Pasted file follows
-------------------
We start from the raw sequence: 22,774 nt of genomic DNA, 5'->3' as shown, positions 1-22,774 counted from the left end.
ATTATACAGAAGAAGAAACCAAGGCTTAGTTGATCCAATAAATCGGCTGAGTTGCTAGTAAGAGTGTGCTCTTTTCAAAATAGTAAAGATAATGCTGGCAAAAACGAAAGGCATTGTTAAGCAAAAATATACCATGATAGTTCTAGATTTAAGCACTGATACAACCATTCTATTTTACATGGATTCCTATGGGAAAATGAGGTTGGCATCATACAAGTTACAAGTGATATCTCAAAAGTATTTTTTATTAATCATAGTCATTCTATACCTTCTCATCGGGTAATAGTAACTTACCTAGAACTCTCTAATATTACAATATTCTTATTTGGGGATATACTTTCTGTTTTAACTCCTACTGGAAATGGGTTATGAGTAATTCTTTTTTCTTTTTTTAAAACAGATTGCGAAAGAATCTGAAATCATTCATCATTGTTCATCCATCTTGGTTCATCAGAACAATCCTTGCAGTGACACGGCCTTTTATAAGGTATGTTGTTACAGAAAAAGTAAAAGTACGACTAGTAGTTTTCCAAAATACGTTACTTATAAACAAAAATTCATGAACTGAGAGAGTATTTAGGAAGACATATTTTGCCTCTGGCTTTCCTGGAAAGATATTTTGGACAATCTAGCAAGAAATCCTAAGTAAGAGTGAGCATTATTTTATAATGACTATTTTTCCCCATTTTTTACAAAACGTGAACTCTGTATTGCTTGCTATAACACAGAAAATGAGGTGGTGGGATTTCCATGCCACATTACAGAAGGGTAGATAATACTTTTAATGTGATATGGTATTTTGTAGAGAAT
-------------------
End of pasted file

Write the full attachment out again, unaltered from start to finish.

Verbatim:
We start from the raw sequence: 22,774 nt of genomic DNA, 5'->3' as shown, positions 1-22,774 counted from the left end.
ATTATACAGAAGAAGAAACCAAGGCTTAGTTGATCCAATAAATCGGCTGAGTTGCTAGTAAGAGTGTGCTCTTTTCAAAATAGTAAAGATAATGCTGGCAAAAACGAAAGGCATTGTTAAGCAAAAATATACCATGATAGTTCTAGATTTAAGCACTGATACAACCATTCTATTTTACATGGATTCCTATGGGAAAATGAGGTTGGCATCATACAAGTTACAAGTGATATCTCAAAAGTATTTTTTATTAATCATAGTCATTCTATACCTTCTCATCGGGTAATAGTAACTTACCTAGAACTCTCTAATATTACAATATTCTTATTTGGGGATATACTTTCTGTTTTAACTCCTACTGGAAATGGGTTATGAGTAATTCTTTTTTCTTTTTTTAAAACAGATTGCGAAAGAATCTGAAATCATTCATCATTGTTCATCCATCTTGGTTCATCAGAACAATCCTTGCAGTGACACGGCCTTTTATAAGGTATGTTGTTACAGAAAAAGTAAAAGTACGACTAGTAGTTTTCCAAAATACGTTACTTATAAACAAAAATTCATGAACTGAGAGAGTATTTAGGAAGACATATTTTGCCTCTGGCTTTCCTGGAAAGATATTTTGGACAATCTAGCAAGAAATCCTAAGTAAGAGTGAGCATTATTTTATAATGACTATTTTTCCCCATTTTTTACAAAACGTGAACTCTGTATTGCTTGCTATAACACAGAAAATGAGGTGGTGGGATTTCCATGCCACATTACAGAAGGGTAGATAATACTTTTAATGTGATATGGTATTTTGTAGAGAAT